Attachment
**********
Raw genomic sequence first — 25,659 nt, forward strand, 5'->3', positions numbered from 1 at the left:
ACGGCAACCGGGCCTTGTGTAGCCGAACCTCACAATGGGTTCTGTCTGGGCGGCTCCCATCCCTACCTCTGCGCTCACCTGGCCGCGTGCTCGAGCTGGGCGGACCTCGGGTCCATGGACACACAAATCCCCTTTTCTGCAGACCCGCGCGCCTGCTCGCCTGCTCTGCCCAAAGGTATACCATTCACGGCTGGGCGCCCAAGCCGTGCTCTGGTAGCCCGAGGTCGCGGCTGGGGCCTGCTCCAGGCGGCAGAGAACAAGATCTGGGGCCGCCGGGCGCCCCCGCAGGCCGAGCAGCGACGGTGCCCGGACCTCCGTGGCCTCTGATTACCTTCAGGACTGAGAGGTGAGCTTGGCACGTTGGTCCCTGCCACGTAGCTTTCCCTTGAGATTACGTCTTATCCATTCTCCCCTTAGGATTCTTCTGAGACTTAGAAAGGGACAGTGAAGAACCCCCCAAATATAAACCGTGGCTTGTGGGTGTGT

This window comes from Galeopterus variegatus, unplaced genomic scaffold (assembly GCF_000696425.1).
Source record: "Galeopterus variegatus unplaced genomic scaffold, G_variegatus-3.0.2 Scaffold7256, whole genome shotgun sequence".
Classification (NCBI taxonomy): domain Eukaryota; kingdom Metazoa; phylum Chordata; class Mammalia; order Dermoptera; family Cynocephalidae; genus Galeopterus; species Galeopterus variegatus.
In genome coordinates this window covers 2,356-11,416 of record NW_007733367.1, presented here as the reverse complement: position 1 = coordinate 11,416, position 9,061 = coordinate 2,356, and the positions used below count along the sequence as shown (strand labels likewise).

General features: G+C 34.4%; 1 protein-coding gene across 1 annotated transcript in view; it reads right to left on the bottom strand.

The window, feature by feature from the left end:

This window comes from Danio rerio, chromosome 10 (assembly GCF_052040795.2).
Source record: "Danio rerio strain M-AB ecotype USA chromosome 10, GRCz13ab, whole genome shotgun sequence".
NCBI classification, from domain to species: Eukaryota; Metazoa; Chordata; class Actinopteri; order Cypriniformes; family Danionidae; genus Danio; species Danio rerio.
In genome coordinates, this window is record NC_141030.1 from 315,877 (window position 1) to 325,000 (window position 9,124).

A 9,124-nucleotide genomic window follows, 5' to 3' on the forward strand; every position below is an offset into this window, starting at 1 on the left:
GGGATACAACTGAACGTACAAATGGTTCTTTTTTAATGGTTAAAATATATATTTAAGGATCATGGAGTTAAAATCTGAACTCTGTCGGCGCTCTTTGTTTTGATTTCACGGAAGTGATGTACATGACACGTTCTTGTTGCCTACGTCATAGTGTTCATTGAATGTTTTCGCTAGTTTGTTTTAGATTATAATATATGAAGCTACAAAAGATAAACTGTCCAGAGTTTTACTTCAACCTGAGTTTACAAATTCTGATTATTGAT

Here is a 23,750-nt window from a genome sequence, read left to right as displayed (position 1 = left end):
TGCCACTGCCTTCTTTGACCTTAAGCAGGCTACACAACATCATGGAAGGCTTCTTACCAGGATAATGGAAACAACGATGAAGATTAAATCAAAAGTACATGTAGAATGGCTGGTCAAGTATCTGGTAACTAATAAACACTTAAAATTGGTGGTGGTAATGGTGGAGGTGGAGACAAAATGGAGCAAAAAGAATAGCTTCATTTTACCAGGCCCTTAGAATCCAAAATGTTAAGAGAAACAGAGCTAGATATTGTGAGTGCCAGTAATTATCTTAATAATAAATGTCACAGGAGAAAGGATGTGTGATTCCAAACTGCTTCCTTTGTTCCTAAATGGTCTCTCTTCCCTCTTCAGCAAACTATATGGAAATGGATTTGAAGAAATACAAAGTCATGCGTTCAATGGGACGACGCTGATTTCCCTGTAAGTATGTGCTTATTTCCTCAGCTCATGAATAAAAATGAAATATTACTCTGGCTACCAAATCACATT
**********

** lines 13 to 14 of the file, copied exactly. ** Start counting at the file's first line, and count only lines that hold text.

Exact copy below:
A 9,124-nucleotide genomic window follows, 5' to 3' on the forward strand; every position below is an offset into this window, starting at 1 on the left:
GGGATACAACTGAACGTACAAATGGTTCTTTTTTAATGGTTAAAATATATATTTAAGGATCATGGAGTTAAAATCTGAACTCTGTCGGCGCTCTTTGTTTTGATTTCACGGAAGTGATGTACATGACACGTTCTTGTTGCCTACGTCATAGTGTTCATTGAATGTTTTCGCTAGTTTGTTTTAGATTATAATATATGAAGCTACAAAAGATAAACTGTCCAGAGTTTTACTTCAACCTGAGTTTACAAATTCTGATTATTGAT